Hatra, Iraqi Sanctuary Of Deities Withstanding Assault Over 2,000 Years

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Facade of Temple (CC BY-SA 3.0)

Hatra, Iraqi Sanctuary Of Deities Withstanding Assault Over 2,000 Years

The ruins of Hatra, located 290 kilometers (180 miles) northwest of modern Baghdad, tell the story of a second century AD Kingdom, whose rulers walked hand-in-hand with the reigning Arsacid Dynasty of the Parthian Empire. The origin of Hatra is shrouded in mystery, although the meaning of its name, ‘enclosure’ may indicate it was a place where nomadic Arab tribes congregated on neutral ground, around a religious centre. Mention is made of inscriptions referring to a powerful clan chieftain called Woron, who carried the title mry (lord) and his grandson Ma’n or Mannos and who were overlords over Singara on the Iraqi Nineveh plains and the deserted region east of Osroene.

Approximate map of the kingdom of Hatra (green) and other Parthian Mesopotamian vassal kingdoms (circa AD 200) (Ichthyovenator / CC BY-SA 4.0)

Approximate map of the kingdom of Hatra (green) and other Parthian Mesopotamian vassal kingdoms (circa AD 200) (Ichthyovenator / CC BY-SA 4.0)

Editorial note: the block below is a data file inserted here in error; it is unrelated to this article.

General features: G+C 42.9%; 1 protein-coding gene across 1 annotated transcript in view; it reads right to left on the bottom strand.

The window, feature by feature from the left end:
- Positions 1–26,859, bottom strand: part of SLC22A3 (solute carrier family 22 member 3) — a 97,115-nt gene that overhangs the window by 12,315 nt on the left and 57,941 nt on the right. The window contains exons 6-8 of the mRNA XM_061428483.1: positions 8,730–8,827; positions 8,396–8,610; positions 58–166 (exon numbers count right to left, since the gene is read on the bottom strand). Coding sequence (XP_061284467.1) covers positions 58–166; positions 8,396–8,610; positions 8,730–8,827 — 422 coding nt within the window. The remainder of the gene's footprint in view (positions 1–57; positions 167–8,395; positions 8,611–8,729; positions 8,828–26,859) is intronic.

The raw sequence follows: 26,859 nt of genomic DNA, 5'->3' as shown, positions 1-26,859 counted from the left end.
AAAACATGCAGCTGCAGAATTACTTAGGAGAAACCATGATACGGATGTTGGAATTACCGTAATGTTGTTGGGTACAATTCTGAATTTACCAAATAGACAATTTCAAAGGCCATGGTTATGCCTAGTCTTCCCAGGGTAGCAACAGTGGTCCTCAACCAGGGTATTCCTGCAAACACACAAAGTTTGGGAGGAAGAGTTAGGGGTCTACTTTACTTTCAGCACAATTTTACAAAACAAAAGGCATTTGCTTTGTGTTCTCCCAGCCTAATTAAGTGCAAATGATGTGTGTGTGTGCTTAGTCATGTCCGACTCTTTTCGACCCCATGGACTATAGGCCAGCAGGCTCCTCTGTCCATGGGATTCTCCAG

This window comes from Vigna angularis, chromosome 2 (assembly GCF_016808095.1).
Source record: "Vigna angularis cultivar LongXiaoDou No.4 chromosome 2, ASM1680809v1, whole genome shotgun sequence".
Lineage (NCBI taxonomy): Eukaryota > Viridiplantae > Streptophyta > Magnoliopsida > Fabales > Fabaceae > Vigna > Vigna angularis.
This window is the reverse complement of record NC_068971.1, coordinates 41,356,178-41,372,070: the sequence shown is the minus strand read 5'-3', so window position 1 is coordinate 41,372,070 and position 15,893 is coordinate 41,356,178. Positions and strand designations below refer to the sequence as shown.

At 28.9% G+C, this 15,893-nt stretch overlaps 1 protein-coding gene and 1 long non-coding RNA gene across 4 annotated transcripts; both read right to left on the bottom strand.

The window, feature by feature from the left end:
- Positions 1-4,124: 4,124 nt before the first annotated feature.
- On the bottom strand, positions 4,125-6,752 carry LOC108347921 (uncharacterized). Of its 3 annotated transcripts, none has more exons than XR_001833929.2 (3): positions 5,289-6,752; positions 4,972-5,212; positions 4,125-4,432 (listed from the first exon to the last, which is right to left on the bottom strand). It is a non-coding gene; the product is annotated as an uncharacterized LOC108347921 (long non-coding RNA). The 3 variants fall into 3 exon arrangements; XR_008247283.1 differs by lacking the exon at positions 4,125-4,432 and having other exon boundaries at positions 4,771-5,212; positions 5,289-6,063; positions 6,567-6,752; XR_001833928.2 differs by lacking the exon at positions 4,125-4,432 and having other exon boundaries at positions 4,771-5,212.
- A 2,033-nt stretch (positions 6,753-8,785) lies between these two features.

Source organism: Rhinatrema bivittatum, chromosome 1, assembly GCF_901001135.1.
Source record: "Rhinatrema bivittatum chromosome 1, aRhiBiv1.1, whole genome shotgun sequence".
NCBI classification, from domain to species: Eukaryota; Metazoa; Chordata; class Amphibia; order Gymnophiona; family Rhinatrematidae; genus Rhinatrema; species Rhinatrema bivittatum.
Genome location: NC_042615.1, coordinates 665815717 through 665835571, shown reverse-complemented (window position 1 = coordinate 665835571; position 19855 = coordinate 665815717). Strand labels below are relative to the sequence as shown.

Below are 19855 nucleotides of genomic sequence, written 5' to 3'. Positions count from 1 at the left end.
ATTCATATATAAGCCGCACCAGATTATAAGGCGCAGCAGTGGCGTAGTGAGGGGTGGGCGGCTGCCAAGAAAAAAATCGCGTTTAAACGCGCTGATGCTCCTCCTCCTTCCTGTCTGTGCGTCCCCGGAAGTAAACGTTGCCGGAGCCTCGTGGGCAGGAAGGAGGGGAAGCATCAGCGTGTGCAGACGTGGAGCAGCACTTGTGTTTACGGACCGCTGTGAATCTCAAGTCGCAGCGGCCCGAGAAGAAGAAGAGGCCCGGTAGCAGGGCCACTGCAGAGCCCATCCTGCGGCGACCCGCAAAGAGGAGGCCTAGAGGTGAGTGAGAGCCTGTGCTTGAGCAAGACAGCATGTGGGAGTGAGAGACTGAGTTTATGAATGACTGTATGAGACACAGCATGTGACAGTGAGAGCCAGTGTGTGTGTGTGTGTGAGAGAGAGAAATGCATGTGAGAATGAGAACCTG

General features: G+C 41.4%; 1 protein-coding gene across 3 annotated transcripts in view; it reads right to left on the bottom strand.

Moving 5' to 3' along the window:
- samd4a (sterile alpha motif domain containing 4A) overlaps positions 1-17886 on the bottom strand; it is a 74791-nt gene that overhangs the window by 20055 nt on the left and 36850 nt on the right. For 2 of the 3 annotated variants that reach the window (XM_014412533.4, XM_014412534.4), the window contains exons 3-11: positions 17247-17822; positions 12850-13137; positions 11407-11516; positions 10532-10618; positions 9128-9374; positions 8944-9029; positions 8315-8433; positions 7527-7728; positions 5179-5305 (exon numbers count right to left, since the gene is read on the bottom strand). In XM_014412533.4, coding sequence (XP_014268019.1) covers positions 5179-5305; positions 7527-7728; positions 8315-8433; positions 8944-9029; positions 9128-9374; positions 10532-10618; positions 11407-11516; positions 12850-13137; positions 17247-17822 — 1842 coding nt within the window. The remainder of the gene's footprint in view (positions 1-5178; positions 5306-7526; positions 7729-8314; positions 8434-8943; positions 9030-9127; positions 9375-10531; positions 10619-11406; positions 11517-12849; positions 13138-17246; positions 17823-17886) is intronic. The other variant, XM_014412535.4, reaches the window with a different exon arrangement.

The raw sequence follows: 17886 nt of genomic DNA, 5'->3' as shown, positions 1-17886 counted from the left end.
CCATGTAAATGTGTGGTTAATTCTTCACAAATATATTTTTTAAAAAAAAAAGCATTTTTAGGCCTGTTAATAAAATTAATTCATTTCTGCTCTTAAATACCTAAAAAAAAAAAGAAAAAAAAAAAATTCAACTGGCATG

King Vologases III and Lord Nashrihab

During his reign between 78 to 110 AD, Pacorus II, son of the powerful King Vologases I, of the Arsacid Dynasty, ruled the Parthian Empire from their new capital Ctesiphon on the banks of the Tigris, and endeavoured to secure the regions around the caravan trade routes, which would have included Hatra, ruled over by lords.  Vologases III (Greek form of the Parthian Walagasa) succeeded Pacorus II. A civil war ensued between Vologases III and Osroes I, who had seized the western part of the Parthian Empire, including Mesopotamia.


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